The Pulse

Current Features

Wild rice and the 1833 Survey of Menominee’s Reservation. Image by Elan Pochedley.

Restorative Cartography of the Theakiki Region: Mapping Potawatomi Presences in Indiana

This article explores what decolonization can consist of—and be envisioned as—when we recognize how settler colonial governance, policies, industries, and structures have affected both Indigenous peoples and nonhuman relatives within their respective homelands. I assert that analyses of settler colonialism must address the environmental dislocations and degradations experienced by both humans and nonhumans.

Illustration of Nokomis (Grandmother) appearing over a fire.Image courtesy of Nedahness Greene.

On Madweyaashkaa: Waves Can Be Heard with Moira Villiard

In February 2021, artist Moira Villiard debuted her installation, Madweyaashkaa: Waves Can Be Heard as the fourth installment of the Illuminate the Lock series at the closed Upper St. Anthony Lock and Dam in Minneapolis, Minnesota. On three chilly February evenings, 2,500 people walked through the snow on top of Upper St. Anthony Lock and Dam to watch what Villiard calls an “animated video collage” projected on the 49-by-400-foot concrete walls of the no-longer-functioning lock.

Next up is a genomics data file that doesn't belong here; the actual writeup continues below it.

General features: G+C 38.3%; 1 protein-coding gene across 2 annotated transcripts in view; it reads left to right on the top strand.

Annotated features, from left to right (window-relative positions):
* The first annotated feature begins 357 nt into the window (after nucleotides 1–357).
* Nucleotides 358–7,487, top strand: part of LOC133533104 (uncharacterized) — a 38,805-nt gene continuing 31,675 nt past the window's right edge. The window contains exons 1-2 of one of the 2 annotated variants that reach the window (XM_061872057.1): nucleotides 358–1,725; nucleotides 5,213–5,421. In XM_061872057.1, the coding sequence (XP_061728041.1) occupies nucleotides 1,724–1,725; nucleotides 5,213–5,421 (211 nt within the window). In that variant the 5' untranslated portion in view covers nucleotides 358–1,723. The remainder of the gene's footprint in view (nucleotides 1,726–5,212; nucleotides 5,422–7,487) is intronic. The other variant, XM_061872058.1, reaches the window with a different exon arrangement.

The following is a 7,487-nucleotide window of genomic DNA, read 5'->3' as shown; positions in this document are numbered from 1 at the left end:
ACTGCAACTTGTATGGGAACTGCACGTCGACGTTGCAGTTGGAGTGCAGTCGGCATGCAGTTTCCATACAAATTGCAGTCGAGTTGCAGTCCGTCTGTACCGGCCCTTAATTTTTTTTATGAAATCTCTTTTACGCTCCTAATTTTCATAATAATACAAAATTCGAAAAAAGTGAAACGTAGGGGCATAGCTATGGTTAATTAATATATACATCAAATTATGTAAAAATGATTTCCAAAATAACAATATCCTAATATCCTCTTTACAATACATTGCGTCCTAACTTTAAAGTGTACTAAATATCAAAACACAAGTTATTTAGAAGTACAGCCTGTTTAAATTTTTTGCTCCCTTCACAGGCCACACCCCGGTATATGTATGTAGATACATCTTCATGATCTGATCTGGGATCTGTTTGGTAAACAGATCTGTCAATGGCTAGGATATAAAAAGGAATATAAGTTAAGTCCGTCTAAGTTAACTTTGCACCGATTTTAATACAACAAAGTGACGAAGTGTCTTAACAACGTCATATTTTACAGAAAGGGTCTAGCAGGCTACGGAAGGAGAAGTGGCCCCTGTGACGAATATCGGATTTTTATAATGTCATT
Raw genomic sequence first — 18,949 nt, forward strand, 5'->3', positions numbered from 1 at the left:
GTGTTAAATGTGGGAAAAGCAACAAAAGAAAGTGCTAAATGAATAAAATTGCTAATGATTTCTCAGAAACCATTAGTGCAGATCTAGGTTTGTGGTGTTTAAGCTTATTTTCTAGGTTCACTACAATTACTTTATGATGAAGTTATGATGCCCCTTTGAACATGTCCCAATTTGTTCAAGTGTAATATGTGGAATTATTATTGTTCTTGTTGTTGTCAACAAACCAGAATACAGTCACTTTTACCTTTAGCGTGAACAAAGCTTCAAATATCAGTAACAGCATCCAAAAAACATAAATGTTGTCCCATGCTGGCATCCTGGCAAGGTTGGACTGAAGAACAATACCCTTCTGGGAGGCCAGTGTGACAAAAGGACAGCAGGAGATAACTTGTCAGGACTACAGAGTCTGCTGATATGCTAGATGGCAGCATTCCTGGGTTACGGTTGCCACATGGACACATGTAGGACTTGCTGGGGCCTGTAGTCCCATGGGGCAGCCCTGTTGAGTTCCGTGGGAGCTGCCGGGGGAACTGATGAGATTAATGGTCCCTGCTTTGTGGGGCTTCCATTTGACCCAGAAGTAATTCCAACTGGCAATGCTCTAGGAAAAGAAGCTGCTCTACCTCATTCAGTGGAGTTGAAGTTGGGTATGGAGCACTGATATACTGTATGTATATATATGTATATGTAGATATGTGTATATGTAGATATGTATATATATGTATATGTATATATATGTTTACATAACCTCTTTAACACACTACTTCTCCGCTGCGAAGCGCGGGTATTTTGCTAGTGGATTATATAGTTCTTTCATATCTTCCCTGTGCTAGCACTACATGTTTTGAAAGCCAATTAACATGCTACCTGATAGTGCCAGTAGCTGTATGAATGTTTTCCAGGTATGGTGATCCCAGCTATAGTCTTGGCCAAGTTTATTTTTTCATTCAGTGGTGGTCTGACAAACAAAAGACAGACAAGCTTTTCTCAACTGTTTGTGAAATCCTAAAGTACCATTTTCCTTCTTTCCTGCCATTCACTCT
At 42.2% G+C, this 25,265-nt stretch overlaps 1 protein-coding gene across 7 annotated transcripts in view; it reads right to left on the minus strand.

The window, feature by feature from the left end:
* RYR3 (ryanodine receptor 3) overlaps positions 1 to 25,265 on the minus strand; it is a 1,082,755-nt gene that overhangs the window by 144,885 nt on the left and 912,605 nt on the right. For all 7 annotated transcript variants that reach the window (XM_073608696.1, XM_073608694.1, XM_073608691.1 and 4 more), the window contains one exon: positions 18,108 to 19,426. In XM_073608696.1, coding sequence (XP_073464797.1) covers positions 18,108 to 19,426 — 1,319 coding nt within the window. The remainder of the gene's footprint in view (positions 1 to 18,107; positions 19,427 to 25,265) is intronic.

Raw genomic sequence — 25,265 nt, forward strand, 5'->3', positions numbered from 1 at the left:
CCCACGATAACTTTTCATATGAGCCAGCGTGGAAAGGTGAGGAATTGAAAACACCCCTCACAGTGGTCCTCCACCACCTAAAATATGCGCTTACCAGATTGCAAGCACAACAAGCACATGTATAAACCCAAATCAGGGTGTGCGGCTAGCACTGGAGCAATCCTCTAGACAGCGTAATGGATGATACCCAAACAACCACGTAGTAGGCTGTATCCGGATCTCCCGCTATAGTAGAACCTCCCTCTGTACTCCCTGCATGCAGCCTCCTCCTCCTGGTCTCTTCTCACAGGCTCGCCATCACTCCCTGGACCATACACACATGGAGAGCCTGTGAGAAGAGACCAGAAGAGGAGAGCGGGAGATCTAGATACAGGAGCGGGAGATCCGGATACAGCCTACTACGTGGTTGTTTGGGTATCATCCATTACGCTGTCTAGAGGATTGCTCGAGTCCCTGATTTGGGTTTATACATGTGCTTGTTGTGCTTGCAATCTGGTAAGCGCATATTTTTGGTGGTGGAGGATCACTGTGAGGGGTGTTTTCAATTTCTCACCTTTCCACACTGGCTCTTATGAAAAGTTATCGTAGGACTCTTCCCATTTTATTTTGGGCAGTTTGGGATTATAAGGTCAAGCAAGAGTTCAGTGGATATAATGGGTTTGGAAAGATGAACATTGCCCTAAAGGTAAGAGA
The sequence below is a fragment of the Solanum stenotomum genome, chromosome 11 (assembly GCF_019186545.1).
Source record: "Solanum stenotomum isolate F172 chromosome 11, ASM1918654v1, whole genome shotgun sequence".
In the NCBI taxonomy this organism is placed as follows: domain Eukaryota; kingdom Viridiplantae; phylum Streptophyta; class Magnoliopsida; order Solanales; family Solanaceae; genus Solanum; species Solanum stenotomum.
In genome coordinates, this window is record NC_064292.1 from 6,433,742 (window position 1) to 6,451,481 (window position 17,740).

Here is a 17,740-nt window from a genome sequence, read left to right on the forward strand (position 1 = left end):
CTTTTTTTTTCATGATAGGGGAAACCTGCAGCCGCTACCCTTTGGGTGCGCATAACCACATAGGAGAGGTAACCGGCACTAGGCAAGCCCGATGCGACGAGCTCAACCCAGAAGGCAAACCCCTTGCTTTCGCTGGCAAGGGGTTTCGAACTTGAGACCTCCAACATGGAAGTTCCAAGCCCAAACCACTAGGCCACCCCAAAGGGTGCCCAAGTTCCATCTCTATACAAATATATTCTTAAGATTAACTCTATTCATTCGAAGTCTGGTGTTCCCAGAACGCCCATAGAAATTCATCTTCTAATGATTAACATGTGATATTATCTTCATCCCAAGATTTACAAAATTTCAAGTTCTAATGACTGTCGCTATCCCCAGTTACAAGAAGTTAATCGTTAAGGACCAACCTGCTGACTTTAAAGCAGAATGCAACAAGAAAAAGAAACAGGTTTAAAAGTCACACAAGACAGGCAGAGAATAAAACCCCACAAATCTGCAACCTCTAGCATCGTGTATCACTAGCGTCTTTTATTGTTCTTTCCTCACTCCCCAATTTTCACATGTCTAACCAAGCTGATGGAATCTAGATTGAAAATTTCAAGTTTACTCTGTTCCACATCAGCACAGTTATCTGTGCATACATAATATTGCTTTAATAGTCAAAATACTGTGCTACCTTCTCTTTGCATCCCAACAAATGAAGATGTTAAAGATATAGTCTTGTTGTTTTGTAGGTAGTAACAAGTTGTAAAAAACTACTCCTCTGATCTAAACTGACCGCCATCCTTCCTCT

Where Bassett Creek meets the Mississippi River. Image courtesy of Patrick Nunnally.

Hidden Waterways: Bassett Creek

Bassett Creek, a meandering waterway separating North Minneapolis from the rest of the city, was ignored, piped, and hidden from the landscape over the course of the nineteenth and twentieth centuries. The creek’s main stem begins downstream of Medicine Lake. The North Branch and the Sweeney Lake Branch join it in the 1.7-mile long tunnel that runs through Minneapolis (Bassett Creek Watershed Management Commission, n.d.). Unlike many of the other water features in Minneapolis such as the Chain of Lakes and Minnehaha Creek, Bassett Creek was not seen as an amenity…